Saturday, January 07, 2023

A Texas GOP Lawmaker Wants to Increase “Viewpoint Diversity” by Banning Diversity, Equity, and Inclusion in Higher Ed

I'll be posting a lot more than usual on policy and policy agendas to this blog in the coming weeks and months now that we're entering the 88th 2023 Texas Legislative session. Under the guise of House Bill 1006 by Carl Tepper (R-Lubbock), banning Diversity Equity and Inclusion (DEI) in Higher Education is on the table. According to this piece in the Texas Monthly by Dan Solomon, it does have a chance of passing considering the current policy climate that seeks to limit the teaching of race in K-12 schools. 

I want to think that it's a little premature to say that this bill has a chance particularly since this involved higher education in a state that is in great need for diverse educational contexts so that the parallel needs of our state's highly diverse public can get addressed.  I would also hope that our higher education leadership at all levels vigorously defends this need for greater diversity, equity and inclusion.

Eyes wide open.

-Angela Valenzuela

A Texas GOP Lawmaker Wants to Increase “Viewpoint Diversity” by Banning Diversity, Equity, and Inclusion in Higher Ed

Representative Carl Tepper offers a substantial rewrite to a portion of the Texas education code targeting programs that represent marginalized groups. 

by Dan Solomon | Texas Monthly | December 21, 2022

During the 2023 legislative session, which begins in January, we’ll be 
taking a close look at the notable—and, yes, silly—bills that come under the consideration of the august bodies that make up our state government to help you understand what your lawmakers are spending their time on.  

The bill: House Bill 1006

Filed by: Carl Tepper, Republican, District 84 (Lubbock)

What it would do: HB 1006 would make a number of changes to the Texas Education Code. Many of them are relatively minor, such as striking the words “serve the public” from the section outlining each institution’s responsibilities and tweaking a line about their duty to “transmit culture” to one about how institutions should “permit the diffusion of culture.” It also adds some new responsibilities to the list. One is to “foster a diversity of viewpoints” and “maintain political, social, and cultural neutrality.” And to a list of enumerated “expressive activities” protected by the First Amendment or the Texas Constitution it adds “published or unpublished faculty research, lectures, writings, and commentary.”

Most of these changes wouldn’t be substantive, and are meant primarily to signal values rather than to create strictly actionable parts of law. One part of the bill calls for a more substantial change, however, to a part of the education code outlining that “each institution of higher education shall adopt a policy detailing students’ rights and responsibilities regarding expressive activities at the institution.” The bill would add a clause that those policies must “demonstrate a commitment to intellectual freedom and viewpoint diversity,” and also that they must prohibit the funding, promotion, sponsorship or support of “any office of diversity, equity, and inclusion,” or any office that operates under another name but which supports the goals of diversity, equity, and inclusion. It also adds language to the code prohibiting “the endorsement or dissuasion of, or interference with, any lifestyle, race, sex, religion, or culture.”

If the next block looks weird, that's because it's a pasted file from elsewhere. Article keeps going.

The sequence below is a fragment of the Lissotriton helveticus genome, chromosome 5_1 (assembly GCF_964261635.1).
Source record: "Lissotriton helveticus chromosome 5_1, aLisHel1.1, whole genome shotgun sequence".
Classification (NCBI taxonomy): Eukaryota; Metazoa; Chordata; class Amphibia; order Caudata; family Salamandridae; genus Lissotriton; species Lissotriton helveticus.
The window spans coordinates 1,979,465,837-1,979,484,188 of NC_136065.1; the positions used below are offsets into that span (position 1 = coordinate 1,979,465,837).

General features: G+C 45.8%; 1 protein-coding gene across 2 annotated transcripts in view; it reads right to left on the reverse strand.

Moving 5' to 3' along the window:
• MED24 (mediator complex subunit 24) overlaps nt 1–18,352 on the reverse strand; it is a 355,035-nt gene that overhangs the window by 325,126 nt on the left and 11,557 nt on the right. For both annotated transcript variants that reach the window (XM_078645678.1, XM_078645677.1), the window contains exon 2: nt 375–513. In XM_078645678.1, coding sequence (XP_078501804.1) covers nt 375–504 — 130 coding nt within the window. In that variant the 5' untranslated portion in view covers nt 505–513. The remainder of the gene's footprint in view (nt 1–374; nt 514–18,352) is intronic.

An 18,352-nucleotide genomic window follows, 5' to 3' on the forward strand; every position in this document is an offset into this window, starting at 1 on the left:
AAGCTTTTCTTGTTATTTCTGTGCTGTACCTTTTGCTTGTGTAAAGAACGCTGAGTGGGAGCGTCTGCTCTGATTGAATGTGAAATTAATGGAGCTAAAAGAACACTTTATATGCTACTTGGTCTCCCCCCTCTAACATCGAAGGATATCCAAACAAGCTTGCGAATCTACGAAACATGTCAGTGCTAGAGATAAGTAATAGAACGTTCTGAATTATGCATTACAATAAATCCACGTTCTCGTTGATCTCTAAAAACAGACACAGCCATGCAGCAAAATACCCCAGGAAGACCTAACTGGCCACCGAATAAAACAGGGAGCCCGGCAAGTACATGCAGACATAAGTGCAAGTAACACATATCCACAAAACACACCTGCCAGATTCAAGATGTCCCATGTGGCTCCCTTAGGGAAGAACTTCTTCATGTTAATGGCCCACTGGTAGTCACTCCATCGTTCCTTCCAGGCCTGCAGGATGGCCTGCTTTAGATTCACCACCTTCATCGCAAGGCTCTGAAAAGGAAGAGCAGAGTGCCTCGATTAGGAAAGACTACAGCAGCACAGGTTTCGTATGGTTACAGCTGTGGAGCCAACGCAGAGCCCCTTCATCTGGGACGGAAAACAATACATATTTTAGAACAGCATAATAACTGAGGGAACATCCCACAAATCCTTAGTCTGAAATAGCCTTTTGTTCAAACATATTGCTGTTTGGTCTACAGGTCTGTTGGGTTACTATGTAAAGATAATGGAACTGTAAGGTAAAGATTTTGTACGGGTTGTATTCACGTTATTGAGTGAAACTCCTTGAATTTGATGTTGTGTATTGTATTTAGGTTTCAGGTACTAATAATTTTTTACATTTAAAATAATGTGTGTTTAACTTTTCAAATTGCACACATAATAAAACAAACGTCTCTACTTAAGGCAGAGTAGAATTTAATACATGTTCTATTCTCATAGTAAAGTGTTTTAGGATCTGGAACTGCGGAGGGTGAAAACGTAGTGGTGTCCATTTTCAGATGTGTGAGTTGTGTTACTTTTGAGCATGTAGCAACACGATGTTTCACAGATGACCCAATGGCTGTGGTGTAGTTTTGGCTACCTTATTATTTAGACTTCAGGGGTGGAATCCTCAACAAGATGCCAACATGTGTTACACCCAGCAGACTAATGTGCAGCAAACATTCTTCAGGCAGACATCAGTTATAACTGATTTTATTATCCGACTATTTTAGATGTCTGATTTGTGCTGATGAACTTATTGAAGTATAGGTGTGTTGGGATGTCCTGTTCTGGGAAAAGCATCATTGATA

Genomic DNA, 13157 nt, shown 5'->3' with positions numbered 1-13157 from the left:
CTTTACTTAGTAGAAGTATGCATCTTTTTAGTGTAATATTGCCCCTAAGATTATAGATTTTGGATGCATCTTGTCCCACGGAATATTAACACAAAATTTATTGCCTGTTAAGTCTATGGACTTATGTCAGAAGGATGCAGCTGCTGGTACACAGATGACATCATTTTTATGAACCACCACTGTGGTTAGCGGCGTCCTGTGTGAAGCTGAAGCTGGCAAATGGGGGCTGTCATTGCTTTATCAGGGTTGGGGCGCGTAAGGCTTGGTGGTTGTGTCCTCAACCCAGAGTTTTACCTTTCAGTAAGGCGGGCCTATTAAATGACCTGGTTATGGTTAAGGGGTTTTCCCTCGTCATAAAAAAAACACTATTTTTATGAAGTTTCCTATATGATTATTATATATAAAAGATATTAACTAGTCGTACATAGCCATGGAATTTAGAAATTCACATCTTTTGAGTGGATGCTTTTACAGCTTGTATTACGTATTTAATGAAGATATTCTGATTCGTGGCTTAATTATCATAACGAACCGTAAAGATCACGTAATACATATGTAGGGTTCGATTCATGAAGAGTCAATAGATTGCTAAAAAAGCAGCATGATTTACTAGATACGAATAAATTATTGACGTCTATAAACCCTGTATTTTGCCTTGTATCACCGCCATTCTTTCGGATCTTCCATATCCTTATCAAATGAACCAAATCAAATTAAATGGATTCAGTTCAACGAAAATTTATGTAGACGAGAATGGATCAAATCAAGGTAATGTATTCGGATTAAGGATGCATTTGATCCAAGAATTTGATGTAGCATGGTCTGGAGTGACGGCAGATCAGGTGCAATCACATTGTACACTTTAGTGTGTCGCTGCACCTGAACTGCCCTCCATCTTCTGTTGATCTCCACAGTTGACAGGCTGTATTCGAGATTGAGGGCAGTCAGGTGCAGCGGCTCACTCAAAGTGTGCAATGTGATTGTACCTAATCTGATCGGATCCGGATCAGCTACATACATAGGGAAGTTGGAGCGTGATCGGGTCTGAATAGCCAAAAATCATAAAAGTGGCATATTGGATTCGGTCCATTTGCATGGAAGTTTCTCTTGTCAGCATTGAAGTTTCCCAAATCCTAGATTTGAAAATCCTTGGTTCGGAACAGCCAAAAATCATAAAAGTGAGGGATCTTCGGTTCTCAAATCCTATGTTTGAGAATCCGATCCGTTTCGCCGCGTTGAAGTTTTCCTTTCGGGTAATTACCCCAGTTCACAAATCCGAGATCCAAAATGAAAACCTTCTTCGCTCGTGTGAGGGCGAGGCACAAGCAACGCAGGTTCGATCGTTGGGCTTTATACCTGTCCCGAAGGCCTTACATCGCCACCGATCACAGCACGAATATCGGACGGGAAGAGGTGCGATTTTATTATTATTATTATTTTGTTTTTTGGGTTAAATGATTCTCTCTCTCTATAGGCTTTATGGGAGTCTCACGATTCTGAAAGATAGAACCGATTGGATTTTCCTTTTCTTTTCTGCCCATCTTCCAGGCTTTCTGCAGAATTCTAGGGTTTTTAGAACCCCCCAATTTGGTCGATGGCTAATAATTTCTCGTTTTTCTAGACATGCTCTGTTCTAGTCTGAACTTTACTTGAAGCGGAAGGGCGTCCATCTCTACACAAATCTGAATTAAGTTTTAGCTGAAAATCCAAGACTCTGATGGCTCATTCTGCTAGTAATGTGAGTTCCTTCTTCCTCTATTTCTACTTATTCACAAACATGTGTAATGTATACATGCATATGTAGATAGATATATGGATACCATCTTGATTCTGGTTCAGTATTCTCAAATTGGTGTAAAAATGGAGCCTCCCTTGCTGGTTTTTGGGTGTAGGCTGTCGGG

What does all that esoteric jargon mean? In plain language, HB 1006 looks to ban publicly funded colleges and universities from advancing the DEI initiatives that have become increasingly common at such institutions. Those initiatives aren’t generally popular among right-wingers, many of whom see DEI as another oppressive liberal acronym, right up there with CRT (“critical race theory”), ESG (“environmental, social, and governance”), and BDS (“boycott, divestment, and sanctions”), all of which have been the subject of laws in recent legislative sessions. 

How to square a bill that requires universities to “demonstrate a commitment to intellectual freedom and viewpoint diversity” and also bans establishing diversity, equity, and inclusion offices in any form? The key here is that “viewpoint diversity” is meant to refer to conservative views, and not views such as, “This university would be a more diverse, equitable, and inclusive place for all students if it had an office devoted to ensuring that students from marginalized backgrounds had additional resources to ensure that they receive equal opportunities on campus.” This is how you end up with a bill that seeks to expand “intellectual freedom” by creating new restrictions on what schools are allowed to do. 

Does the bill have a chance of passing? Sure, this bill or something similar could certainly pass. In 2021, an anti-CRT bill, which restricted how race, slavery, and history could be taught in public schools, passed during a special session, just a few months after the passage of an anti-ESG bill that targeted financial firms that divest from oil and gas companies. (An anti-BDS law, which required all state contractors to pledge not to boycott Israel, passed in 2017, was rewritten in 2019, and was found unconstitutional by a federal judge earlier this year). 

The Legislature enjoys passing this sort of bill, even if banning DEI offices in higher education wasn’t on Dan Patrick’s list of top priorities heading into the session. 

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